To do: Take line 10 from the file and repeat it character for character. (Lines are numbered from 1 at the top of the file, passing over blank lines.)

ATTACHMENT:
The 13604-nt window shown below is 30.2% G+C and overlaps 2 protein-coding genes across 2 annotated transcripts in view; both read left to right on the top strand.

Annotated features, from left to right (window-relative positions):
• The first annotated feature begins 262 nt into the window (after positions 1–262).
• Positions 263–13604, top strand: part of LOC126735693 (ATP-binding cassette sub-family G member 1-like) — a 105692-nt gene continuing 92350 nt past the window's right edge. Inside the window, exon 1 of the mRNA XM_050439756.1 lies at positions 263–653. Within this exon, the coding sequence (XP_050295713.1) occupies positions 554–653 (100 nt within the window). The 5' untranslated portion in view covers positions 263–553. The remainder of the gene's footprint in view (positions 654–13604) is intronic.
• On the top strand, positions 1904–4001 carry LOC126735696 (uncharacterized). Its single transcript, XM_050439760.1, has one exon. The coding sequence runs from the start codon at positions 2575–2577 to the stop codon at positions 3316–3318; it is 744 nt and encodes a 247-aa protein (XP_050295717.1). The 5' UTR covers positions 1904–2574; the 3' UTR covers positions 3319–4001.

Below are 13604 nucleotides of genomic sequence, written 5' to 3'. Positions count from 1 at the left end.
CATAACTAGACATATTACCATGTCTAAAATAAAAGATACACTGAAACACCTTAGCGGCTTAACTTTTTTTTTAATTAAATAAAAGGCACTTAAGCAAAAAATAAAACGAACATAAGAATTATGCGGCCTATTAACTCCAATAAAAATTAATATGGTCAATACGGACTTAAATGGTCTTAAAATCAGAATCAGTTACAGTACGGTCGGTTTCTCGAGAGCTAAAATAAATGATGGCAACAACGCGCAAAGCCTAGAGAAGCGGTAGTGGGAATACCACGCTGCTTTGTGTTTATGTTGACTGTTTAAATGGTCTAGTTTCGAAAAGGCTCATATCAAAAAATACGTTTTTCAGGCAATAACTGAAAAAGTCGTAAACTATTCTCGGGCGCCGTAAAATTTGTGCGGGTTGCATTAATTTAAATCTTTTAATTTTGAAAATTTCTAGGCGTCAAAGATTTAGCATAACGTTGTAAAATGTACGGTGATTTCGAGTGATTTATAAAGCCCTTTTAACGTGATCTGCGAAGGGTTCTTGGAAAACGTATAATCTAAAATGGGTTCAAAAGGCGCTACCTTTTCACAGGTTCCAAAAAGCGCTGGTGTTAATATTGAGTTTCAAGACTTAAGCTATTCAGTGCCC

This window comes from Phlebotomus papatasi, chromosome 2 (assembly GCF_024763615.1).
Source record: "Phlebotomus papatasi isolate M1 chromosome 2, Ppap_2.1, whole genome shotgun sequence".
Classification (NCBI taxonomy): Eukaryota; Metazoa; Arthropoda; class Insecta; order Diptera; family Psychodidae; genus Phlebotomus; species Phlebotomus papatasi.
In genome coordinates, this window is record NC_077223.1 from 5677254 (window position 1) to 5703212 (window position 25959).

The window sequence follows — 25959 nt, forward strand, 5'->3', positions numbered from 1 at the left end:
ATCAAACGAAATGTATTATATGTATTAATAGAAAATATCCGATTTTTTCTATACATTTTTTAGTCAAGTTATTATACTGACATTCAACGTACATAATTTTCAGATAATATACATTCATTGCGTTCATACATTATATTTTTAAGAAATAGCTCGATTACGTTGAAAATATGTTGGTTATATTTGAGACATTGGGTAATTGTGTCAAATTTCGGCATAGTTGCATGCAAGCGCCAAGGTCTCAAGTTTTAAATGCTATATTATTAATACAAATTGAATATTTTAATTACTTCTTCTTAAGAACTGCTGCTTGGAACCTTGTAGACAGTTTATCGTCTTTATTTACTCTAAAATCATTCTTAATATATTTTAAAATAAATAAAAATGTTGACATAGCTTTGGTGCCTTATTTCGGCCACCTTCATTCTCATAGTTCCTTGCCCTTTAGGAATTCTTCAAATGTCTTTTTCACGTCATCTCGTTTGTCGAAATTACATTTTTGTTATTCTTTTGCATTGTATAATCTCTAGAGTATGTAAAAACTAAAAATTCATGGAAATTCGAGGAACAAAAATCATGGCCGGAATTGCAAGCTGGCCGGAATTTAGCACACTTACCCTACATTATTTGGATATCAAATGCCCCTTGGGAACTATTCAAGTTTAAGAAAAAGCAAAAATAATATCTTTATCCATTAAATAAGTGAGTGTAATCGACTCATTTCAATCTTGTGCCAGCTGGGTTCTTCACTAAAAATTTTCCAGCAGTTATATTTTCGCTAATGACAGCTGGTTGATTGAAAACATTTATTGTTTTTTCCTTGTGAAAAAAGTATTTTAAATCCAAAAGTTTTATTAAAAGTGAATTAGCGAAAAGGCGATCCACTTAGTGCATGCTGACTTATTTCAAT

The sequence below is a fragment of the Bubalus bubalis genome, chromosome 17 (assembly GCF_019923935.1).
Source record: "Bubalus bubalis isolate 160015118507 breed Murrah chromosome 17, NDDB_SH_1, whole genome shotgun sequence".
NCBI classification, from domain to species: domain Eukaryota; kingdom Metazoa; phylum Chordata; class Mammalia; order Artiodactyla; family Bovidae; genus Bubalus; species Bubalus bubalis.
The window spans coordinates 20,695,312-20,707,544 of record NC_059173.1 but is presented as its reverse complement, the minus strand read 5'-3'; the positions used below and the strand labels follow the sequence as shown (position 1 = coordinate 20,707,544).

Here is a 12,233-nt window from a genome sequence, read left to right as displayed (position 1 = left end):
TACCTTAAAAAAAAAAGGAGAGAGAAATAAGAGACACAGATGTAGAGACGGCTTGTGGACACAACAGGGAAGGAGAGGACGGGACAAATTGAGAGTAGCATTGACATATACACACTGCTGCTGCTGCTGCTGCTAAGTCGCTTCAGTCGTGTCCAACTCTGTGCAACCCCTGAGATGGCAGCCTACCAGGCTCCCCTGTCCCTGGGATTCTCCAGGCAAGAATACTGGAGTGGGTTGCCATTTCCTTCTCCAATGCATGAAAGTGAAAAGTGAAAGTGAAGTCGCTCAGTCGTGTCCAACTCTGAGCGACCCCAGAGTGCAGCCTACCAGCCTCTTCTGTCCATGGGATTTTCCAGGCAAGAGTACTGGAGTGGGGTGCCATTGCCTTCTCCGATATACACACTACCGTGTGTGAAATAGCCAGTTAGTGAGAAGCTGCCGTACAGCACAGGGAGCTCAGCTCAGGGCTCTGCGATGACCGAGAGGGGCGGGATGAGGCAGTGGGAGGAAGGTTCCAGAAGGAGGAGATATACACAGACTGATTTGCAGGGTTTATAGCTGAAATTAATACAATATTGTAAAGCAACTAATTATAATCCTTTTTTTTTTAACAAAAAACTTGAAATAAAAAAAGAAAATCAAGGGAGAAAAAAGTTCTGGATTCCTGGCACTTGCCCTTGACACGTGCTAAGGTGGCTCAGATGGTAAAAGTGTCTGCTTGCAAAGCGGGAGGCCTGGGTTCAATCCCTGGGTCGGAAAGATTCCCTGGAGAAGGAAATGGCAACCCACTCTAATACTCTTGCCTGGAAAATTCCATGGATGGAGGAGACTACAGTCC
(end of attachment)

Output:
Classification (NCBI taxonomy): Eukaryota; Metazoa; Arthropoda; class Insecta; order Diptera; family Psychodidae; genus Phlebotomus; species Phlebotomus papatasi.